"I agree," Hotch said. His brow furrowed as he stared across the small clearing toward the cave entrance. "Let's split up," he said. "We can scout the area and meet back here in ten."
"Splitting up didn't work so well for us last time," JJ said.
"I don't really think I should go blundering around in the woods on my own," Prentiss said. "I'd probably end up wiping my ass with poison ivy or something."
"This is a recon mission, not a bathroom break…but point taken. You stay here and keep an eye on the cave. If we're not back in ten minutes, get the hell out of here. Follow the trail back the way we came, and then keep going toward the Hanging Tree until you get a signal on the satellite phone." He handed his over to her and pointed out the direction she should go.
"Ten minutes. Got it." But she wouldn't meet his eyes.
"I'm serious, Prentiss. You said it yourself: it's way too dangerous to rush in there, especially alone."
Finally she locked her gaze with his and nodded. "I'll give you fifteen, and then I'm outta here."
"Good. JJ, let's go."
The Ranger gave Prentiss' arm a parting squeeze before they disappeared from sight. She strained to hear, but after only a few moments the sounds of their passage were gone. She settled in to wait, eyes trained on the cave entrance and senses alert for any signs of movement around her. The only sound was that damned howling, and it had been coming far less frequently in the last few minutes.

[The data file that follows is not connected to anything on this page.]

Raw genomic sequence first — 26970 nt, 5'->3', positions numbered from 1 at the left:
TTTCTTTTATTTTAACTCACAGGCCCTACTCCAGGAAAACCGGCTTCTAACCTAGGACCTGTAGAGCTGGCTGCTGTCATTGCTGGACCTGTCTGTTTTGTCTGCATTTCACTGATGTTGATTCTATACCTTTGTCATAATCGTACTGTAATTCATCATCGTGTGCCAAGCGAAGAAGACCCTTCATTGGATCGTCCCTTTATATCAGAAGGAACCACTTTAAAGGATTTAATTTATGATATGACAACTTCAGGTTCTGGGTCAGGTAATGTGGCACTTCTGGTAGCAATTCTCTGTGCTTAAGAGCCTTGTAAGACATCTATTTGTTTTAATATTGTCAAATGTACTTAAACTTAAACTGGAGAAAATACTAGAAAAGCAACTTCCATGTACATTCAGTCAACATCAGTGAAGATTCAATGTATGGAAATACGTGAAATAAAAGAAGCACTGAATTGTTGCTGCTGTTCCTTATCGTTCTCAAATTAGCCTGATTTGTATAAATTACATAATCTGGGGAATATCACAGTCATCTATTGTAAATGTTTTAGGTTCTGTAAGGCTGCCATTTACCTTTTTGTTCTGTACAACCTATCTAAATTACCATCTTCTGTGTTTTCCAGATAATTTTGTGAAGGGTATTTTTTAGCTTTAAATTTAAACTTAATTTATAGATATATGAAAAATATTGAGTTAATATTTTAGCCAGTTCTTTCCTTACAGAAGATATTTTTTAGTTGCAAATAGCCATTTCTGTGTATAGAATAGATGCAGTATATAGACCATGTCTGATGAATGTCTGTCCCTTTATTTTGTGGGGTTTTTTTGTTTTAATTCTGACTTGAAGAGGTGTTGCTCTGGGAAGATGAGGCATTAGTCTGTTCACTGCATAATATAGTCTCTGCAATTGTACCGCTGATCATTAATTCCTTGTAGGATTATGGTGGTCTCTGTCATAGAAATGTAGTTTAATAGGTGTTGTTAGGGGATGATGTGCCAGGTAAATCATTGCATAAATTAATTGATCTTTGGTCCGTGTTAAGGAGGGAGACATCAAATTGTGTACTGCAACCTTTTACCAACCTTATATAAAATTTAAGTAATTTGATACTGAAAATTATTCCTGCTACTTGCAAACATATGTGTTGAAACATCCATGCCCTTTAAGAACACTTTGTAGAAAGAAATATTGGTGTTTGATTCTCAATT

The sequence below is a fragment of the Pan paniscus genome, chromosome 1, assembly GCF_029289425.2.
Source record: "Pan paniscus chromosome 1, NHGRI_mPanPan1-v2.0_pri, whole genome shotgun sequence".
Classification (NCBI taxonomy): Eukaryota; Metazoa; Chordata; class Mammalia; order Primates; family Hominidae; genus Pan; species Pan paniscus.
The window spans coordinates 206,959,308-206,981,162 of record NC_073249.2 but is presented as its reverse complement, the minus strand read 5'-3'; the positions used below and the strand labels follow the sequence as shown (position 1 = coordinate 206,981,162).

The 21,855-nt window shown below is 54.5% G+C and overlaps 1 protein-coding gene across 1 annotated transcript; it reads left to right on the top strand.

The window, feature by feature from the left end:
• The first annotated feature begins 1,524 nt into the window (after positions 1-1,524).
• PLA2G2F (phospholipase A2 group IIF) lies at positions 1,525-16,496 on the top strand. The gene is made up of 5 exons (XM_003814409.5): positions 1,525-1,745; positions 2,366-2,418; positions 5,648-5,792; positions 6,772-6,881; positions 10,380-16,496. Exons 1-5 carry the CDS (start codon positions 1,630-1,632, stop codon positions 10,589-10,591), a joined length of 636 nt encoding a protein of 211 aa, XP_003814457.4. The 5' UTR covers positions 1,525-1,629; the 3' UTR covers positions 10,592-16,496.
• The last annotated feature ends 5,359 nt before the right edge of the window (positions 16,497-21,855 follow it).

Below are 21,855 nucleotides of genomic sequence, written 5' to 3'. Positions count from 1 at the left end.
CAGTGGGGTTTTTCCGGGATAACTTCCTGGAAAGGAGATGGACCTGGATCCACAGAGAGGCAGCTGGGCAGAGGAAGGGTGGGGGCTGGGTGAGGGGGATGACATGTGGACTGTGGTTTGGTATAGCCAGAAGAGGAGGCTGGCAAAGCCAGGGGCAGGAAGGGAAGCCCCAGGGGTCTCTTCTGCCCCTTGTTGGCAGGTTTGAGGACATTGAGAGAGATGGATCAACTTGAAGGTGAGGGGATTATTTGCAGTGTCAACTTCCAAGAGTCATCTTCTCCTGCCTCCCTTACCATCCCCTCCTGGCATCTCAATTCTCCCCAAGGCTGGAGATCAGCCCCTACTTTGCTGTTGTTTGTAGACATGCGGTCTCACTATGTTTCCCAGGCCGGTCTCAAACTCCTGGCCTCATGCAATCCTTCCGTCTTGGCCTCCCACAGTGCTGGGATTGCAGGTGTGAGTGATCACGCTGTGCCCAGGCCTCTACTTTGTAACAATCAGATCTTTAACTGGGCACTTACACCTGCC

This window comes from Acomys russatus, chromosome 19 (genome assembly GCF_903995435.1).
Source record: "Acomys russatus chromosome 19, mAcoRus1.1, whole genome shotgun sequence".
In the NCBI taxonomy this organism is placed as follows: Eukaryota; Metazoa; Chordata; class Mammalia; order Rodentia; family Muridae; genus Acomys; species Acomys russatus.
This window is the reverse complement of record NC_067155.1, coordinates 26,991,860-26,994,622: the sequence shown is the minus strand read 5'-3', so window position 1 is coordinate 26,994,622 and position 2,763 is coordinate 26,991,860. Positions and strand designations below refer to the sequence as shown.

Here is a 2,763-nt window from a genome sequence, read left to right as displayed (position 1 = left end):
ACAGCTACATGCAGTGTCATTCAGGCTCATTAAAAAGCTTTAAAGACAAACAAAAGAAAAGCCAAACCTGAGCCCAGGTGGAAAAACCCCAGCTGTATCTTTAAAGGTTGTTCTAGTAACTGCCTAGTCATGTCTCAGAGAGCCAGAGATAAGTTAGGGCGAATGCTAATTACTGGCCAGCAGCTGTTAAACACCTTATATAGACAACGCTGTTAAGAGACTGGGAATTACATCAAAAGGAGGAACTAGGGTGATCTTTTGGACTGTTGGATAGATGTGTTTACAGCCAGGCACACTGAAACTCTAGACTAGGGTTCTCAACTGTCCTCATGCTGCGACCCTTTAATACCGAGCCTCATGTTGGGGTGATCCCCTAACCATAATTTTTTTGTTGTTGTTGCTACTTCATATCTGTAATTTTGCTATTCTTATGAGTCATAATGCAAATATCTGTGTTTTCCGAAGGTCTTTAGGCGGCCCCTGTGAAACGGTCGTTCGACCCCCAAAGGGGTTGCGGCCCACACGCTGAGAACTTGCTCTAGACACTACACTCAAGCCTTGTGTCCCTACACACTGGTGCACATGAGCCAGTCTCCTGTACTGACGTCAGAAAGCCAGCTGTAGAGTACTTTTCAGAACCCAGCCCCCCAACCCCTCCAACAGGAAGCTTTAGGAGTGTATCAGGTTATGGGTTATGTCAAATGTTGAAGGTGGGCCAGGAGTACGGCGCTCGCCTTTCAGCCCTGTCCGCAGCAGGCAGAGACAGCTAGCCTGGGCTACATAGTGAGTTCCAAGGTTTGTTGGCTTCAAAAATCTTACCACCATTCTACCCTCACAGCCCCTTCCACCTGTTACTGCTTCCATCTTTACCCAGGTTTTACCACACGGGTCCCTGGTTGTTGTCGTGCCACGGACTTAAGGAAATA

Prentiss did a quick weapons check. She fidgeted. Stifled a yawn. Adjusted her sock. Glanced at her watch. Less than five minutes had passed during what felt like an eternity of waiting. What if they were torturing him in there? What if he were already dead? Or, worse, being killed right now while she stood outside staring at the cave like an idiot?
Hotch would kill her if she tried to go in there alone. But Hotch, for all that she'd grown to both like and respect him, wasn't her people. Morgan was. They'd been partners a long time, and the thought of just standing here while something horrible was happening to him…. Gripping the rifle, Prentiss made up her mind. She darted quick glances around the clearing, but it seemed deserted. With a deep breath, she took a step out into the moonlight—and was promptly hit by a runaway locomotive.